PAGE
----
Duke Arts Festival seeks to challenge the typical 'Duke experience'

The annual Duke Arts Festival begins Friday and features a Senior Night at the Ruby, among other arts-centered events.
The annual Duke Arts Festival begins Friday and features a Senior Night at the Ruby, among other arts-centered events.

For many Duke students, the arts are an integral aspect of their lives — academic or otherwise. Often, though, there is dissonance between the numerous artistic disciplines on campus, and Duke’s artists are aiming to bridge that gap through collaboration. This year, the annual Duke Arts Festival will take place from Friday to next Saturday, April 14, in an attempt to unify the arts and bring together students of varying academic interests. 

“Students have expressed to me that the arts don't talk to each other: that a cappella groups do a cappella things and dance groups work exclusively on dance showcases, while visual artists typically work alone in studio settings,” said senior Kelsey Graywill, president of duARTS. “We have a lot of great spaces including the Rubenstein Arts Center, Smith Warehouse, the Arts Annex and the Nasher Museum, but students are often unsure of how each of these fit together to form a broader arts community at Duke. This is something we are trying to help mitigate through Arts Festival this year.” 

The Duke Arts Festival is comprised of over 50 events across Duke and Durham, ranging from student exhibitions to art workshops to concerts and film screenings. The festival will take place in the midst of Full Frame Film Festival, Duke Coffeehouse's Brickside Music Festival and Hoof ‘n’ Horn’s production of “Chicago.” The week also includes DEMAN Happy Hour, which invites students to interact with alumni in arts and media industries. MuralDurham’s Satellite Park, a community event featuring murals painted over large satellite dishes, will serve as the festival’s closing celebration. 

“Duke Arts Festival is sort of an amalgam of administrative and departmental programming and student activities and showcases. So we have this very vertically integrated array of events where all aspects of Duke are contributing to the festival,” Graywill said, pointing to events like Friday’s kick-off party, Monday’s Senior Night at the Ruby and next Wednesday’s Night at the Arts Annex. “Students can pick and choose from our extensive calendar of events the activities they are interested and can go out and experience something new or exciting.”

The festival’s Senior Night at the Ruby will include senior showcases in dance, visual arts and film and an appearance from President Vincent Price. This event will offer students the opportunity to reminisce upon their Duke experience and to celebrate the Class of 2018. Another staple event, the Night at the Arts Annex, will allow students to familiarize themselves with the space and create works of art.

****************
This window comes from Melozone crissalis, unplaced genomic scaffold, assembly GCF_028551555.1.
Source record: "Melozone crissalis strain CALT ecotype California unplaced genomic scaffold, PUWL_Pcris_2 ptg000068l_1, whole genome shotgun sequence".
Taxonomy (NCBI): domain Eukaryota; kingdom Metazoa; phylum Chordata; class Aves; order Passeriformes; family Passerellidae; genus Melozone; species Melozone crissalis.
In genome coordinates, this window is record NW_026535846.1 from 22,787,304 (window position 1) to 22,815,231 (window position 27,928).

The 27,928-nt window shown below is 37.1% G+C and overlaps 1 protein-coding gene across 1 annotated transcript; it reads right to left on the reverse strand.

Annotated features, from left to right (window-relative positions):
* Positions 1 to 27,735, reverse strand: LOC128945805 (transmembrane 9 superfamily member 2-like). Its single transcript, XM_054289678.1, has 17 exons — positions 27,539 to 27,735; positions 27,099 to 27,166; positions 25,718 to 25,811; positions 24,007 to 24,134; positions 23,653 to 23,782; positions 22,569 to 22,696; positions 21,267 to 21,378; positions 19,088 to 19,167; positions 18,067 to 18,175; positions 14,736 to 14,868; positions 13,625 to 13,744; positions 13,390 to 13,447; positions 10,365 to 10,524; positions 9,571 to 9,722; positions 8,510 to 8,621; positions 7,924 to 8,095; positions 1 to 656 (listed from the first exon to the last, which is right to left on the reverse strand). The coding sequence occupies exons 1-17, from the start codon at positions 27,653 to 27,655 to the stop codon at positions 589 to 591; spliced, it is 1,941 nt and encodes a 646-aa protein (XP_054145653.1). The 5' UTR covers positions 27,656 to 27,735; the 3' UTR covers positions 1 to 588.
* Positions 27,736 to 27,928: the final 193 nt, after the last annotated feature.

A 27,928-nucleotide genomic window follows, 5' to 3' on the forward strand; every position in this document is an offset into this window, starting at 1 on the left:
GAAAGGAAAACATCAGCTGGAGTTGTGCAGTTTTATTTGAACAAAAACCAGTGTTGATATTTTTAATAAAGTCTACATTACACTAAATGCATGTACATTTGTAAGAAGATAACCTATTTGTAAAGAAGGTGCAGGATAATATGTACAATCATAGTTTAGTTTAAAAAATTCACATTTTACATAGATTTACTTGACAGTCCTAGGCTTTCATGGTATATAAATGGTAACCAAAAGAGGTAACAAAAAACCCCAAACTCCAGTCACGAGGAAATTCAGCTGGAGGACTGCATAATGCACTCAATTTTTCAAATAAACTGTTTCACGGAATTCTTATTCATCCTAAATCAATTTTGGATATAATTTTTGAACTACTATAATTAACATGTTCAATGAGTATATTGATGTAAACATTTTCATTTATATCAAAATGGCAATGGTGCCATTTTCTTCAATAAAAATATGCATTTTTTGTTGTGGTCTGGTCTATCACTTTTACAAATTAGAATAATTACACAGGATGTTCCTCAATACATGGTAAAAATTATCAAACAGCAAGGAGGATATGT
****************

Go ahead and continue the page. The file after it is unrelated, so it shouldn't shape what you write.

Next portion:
“It's really cool that there is more infrastructure now for the arts and that the university is investing in physical resources and spaces for students to partake in the arts. Even so, I think many students have expressed that although the physical resources are great, there is a need for greater administrative support for the arts,” Graywill said. “Although we have these new spaces, the programming and attitude toward the arts has remained largely the same within the student body. The question now is: How can we fill all of these new spaces and bring life to them?”

The Duke Arts Festival also seeks to unite arts and STEM by organizing Art of Science Day, featuring a “STEAM” panel — Science, Technology, Engineering, Arts and Mathematics — where individuals across disciplines will discuss the intersection of arts and sciences. The “Art of Science” gallery will also be open to students, highlighting innovation at Duke through artistic representations of scientific research. 

"Interdisciplinary involvement in the arts is important to duARTS, not just in the sense of artist collaboration within the arts but also intersecting STEM fields as well. We have plenty of STEM students at Duke who are not only interested in the arts but also profoundly gifted,” Graywill said. “Many of them are not really aware of events connected to the arts or have relegated the arts as hobbies, so we really are trying to engage students who aren't encountering arts in their daily lives to come out and participate in something that is really meaningful.”

Graywill contended that the arts should be an integral aspect of the “Duke experience,” providing not only fun and relaxation but also a break from Duke’s hyper-competitive academic environment. For those looking to take a break from their hectic schedules and demanding classes, the Duke Arts Festival offers a time of respite.

“Art has so much value in its ability to help people facilitate introspection, help students relax and involve themselves in something that is not tied to a grade or the competitive nature of this institution,” Graywill said. “Art provides the opportunity for students to break down the order and structure in their life and express themselves. Physically creating art and being confined only by the limits of your own imagination is very antithetical to the structure of the classroom for many Duke students.”

The festival is an opportunity for avid artists and timid beginners alike to explore and engage in the artistic sphere across mediums and forms. The arts can provide a supplement to a sometimes overbearing academic load and both fascinate and educate the willing spectator.

“Duke does a great job shaping good students, but I think the arts makes good people,” Graywill said. “Students have this ability to think critically and engage in philosophical and ethical discourse but I find that the arts fill the gaps in our understanding of the world and of the human experience that science alone cannot fill.”


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